The first day of the indefinite strike in South Africa’s engineering sector on Tuesday, October 5, saw workers in red T-shirts hit the streets in thousands demanding a wage hike. Marches and rallies were witnessed in Kaserne, Northern Cape, Eastern Cape and Western Cape. In Johannesburg, thousands marched to the office of the Metals Engineering and Industries Bargaining Council (MEIBC), where the National Union of Metalworkers of South Africa (NUMSA) delivered a memorandum to all the employer associations in the sector. Representing 155,000 of the estimated total 300,000 workers in the sector, NUMSA is leading the strike, which is also supported by other unions.
This spring I visited Boston for an education conference, and while there I spent an afternoon exploring MIT and Harvard with a friend. I wanted to see with my own eyes the spaces where these destructive policies of social impact investing (Harvard) and digital economics and Human-Computer Interaction (MIT) are being incubated. In many respects it truly embodied the banality of evil. One of my strongest memories was standing in front of the digital program board in the lobby of the MIT media lab (featured image). As we scrolled through the list of initiatives, the weight of it hit me. Those technologists fully intend for our lives to meld with devices, and they are mining our data to shape future relationships with robots and virtual agents.
By Karl Bode for Tech Dig - There's now 11 million comments on the FCC's plan to kill net neutrality, a record for the agency and a significantly higher output than the 4 million comments the FCC received when crafting the current rules. And while many of these comments are fraudulent bot-crafted support for the FCC's plan, the limited analysis we've seen so far suggests the vast majority of those organizations, companies and individuals prefer keeping the existing rules intact. And most people generally understand that removing regulatory oversight in the absence of organic market competition doesn't end well for anybody not-named Comcast. One of the more notable recent filings (pdf) from this tidal wave of opposition comes from a collection of engineers, technologists, professors, current and former IETF and ICANN staffers, and numerous network architects and system engineers. Collectively, these experts argue that the FCC is not only making a mistake in killing net neutrality protections, it doesn't appear to understand how the internet actually works: "Based on certain questions the FCC asks in the Notice of Proposed Rulemaking (NPRM), we are concerned that the FCC (or at least Chairman Pai and the authors of the NPRM) appears to lack a fundamental understanding of what the Internet's technology promises to provide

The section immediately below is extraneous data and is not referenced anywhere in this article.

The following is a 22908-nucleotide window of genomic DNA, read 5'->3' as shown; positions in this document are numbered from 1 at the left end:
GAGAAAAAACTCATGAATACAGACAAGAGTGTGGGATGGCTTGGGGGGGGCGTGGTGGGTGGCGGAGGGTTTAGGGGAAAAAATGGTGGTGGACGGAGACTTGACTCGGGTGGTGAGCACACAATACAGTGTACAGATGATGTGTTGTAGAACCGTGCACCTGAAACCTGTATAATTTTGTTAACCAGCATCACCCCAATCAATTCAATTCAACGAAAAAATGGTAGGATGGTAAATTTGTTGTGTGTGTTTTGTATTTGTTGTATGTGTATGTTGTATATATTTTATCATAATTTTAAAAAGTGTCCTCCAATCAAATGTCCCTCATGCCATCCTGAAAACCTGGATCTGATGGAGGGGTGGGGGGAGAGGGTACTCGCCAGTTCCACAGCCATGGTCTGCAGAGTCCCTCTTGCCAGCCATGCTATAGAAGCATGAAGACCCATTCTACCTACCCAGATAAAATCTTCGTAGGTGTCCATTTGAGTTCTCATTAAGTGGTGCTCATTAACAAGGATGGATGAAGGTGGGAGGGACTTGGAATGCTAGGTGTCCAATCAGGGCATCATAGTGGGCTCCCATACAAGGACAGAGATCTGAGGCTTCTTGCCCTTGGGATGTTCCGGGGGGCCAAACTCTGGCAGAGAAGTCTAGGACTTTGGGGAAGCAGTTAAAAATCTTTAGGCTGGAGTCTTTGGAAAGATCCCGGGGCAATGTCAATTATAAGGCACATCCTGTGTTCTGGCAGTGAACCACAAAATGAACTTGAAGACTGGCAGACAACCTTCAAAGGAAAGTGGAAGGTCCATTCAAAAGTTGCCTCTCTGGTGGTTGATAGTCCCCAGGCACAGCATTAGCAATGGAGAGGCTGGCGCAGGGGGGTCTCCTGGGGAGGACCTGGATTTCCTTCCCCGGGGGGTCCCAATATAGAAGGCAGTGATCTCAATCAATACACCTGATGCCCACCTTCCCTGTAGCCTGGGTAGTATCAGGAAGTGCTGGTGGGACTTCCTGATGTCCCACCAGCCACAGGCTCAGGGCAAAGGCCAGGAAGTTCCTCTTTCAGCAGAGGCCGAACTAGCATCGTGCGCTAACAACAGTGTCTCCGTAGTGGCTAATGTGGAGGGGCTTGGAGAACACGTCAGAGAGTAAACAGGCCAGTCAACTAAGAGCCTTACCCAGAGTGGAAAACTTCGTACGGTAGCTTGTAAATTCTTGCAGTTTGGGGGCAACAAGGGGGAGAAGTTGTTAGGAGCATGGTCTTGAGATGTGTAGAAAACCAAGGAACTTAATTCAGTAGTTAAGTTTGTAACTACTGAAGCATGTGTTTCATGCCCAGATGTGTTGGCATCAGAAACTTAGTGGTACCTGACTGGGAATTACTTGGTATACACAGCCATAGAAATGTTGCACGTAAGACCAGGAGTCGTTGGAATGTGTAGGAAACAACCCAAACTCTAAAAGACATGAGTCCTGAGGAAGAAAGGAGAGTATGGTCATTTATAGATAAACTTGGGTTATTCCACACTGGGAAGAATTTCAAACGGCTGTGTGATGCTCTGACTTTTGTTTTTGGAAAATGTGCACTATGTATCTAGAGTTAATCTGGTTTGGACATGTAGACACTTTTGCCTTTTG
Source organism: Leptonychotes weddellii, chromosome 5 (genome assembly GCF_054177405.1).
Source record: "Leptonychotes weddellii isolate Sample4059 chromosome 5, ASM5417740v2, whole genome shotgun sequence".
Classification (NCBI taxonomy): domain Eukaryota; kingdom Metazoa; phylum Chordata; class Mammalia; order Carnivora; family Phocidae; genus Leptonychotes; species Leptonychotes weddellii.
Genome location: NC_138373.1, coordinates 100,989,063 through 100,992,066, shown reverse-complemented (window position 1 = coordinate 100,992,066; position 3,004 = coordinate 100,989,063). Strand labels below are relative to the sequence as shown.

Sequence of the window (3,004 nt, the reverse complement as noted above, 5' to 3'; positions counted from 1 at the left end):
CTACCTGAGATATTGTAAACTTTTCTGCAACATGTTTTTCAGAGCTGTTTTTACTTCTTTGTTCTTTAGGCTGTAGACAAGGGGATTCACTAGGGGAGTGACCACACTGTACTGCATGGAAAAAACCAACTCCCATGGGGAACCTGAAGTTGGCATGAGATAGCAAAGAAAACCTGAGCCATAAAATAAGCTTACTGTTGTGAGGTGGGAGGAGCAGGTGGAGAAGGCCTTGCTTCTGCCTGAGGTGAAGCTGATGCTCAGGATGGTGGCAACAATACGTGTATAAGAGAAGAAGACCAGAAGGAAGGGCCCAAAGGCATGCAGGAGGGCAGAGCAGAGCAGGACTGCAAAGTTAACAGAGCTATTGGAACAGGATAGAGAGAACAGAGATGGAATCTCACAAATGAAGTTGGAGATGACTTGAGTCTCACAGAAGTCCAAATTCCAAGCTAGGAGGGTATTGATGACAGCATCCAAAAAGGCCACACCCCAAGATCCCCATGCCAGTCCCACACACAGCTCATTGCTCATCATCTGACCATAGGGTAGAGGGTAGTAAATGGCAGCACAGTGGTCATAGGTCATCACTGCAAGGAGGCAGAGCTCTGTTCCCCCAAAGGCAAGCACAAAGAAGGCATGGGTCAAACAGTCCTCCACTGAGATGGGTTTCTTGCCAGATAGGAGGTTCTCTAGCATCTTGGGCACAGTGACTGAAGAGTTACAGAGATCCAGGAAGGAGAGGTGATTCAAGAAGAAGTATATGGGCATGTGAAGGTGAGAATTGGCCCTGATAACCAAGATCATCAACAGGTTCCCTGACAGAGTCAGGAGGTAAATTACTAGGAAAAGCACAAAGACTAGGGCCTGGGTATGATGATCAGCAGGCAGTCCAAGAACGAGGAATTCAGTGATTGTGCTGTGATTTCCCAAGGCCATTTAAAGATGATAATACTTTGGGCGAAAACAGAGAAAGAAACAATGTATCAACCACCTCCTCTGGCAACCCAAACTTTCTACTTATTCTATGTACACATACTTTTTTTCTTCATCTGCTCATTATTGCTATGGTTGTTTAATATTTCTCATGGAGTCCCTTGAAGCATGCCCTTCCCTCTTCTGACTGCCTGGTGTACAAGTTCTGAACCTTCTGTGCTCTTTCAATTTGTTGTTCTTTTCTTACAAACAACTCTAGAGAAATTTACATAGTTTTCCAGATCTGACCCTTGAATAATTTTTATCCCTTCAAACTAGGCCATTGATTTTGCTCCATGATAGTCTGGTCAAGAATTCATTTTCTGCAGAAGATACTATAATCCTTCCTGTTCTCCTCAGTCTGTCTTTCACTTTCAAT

By Bjorn Carey in Stanford News - One potential way to combat ongoing climate change, eliminate air pollution mortality, create jobs and stabilize energy prices involves converting the world's entire energy infrastructure to run on clean, renewable energy. This is a daunting challenge. But now, in a new study,Mark Z. Jacobson, a professor of civil and environmental engineering at Stanford, and colleagues, including U.C. Berkeley researcher Mark Delucchi, are the first to outline how each of the 50 states can achieve such a transition by 2050. The 50 individual state plans call for aggressive changes to both infrastructure and the ways we currently consume energy, but indicate that the conversion is technically and economically possible through the wide-scale implementation of existing technologies.